Home Dynamics, Expectations and Responsibilities

In the mid-2000s, for many professionals the workplace had been moved into the home for at least part of the working week.

Workers, managers and their families had not, however, developed the social, cultural and structural systems to separate out the work and home roles including the effective coping strategies, supports, and expectations needed to work from home for the majority of the time.

The integration and segmentation strategies that workers develop play a part in the degree to which work engagement in private time affects them.  How work-based ICT use by the worker during private time can negatively impact them, their family, and the organisation they work for is explored below

Strategies for Segmentation and Detachment

The blurring of boundaries between work and private time does not affect workers and their families in the same way and to the same degree.

What is most important for workers’ wellbeing, is their ability to implement their preferred segmentation style, thereby controlling the flexibility and integration of work and private time.

The level of control they are allowed, tends to significantly moderate the relationship between work-related technology use for communication purposes use, levels of work-family conflict and health related outcomes such as depression.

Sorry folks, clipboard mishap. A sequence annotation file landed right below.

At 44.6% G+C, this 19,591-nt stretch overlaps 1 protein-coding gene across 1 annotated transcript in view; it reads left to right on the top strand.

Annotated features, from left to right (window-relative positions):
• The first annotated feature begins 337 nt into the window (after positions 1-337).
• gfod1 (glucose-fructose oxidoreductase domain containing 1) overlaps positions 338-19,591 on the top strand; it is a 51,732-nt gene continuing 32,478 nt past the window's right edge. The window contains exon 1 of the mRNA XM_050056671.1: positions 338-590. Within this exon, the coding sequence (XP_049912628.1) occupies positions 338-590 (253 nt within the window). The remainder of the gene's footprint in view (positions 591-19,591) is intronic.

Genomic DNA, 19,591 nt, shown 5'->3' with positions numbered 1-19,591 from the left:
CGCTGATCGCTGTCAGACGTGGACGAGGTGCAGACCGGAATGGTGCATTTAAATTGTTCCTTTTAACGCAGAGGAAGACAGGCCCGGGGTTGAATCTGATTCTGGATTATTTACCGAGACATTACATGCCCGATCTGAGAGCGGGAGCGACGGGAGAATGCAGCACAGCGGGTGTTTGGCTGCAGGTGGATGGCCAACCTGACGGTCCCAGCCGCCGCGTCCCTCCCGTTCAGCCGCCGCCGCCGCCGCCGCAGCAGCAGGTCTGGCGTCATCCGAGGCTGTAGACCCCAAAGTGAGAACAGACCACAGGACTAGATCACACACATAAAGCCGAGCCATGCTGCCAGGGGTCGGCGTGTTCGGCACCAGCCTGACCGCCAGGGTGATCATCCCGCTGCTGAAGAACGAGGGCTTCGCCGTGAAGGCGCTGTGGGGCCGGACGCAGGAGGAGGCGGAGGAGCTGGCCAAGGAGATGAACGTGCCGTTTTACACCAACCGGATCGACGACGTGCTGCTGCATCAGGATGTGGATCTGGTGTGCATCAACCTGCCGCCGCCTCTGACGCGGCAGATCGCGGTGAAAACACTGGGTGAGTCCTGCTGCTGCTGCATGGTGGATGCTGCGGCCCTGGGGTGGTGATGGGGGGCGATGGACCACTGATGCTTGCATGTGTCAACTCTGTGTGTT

Segmenters who would prefer a strong delineation between work and private life are more likely to experience work-related conflict when work-related digital technology infiltrates their family time.  

Integrators who choose to have a more permeable boundary by integrating work and private time, do so in order to improve their family life.

Rather than having to work late in the office, employees work at home during the evenings, allowing them to spend more time at home and be physically available for their family and fulfil home-based responsibilities.

Accessing work-based emails on smartphones, for those who preferred a work-life integration strategy, therefore, helps increase feelings of coping.

Either way, creating boundaries between work and home can facilitate perceptions of control of work-home interruptions, viewing actual boundary crossing as more of a resource for optimising workload rather than a demand on private time.

This can be because those with high psychological detachment who structure their digital technology during specific, allocated times during private hours, experience less negative impact of working during private hours.

Age, Life-stage, Family Status and Generational Impact

There is a long-standing workplace narrative that younger generations are better at technology than older generations. This is no longer true. The so-called ‘Digital Natives’ are now moving into middle and senior management positions.

Additionally, although younger generations are more confident with social technology, they are less knowledgeable about business technology.

Where younger generations have an advantage over the older generations is that their overall higher tech confidence (i.e. digital self-efficacy) makes them more likely to learn new technology quickly. 

Digital Intelligence is of greater value now than generational differences.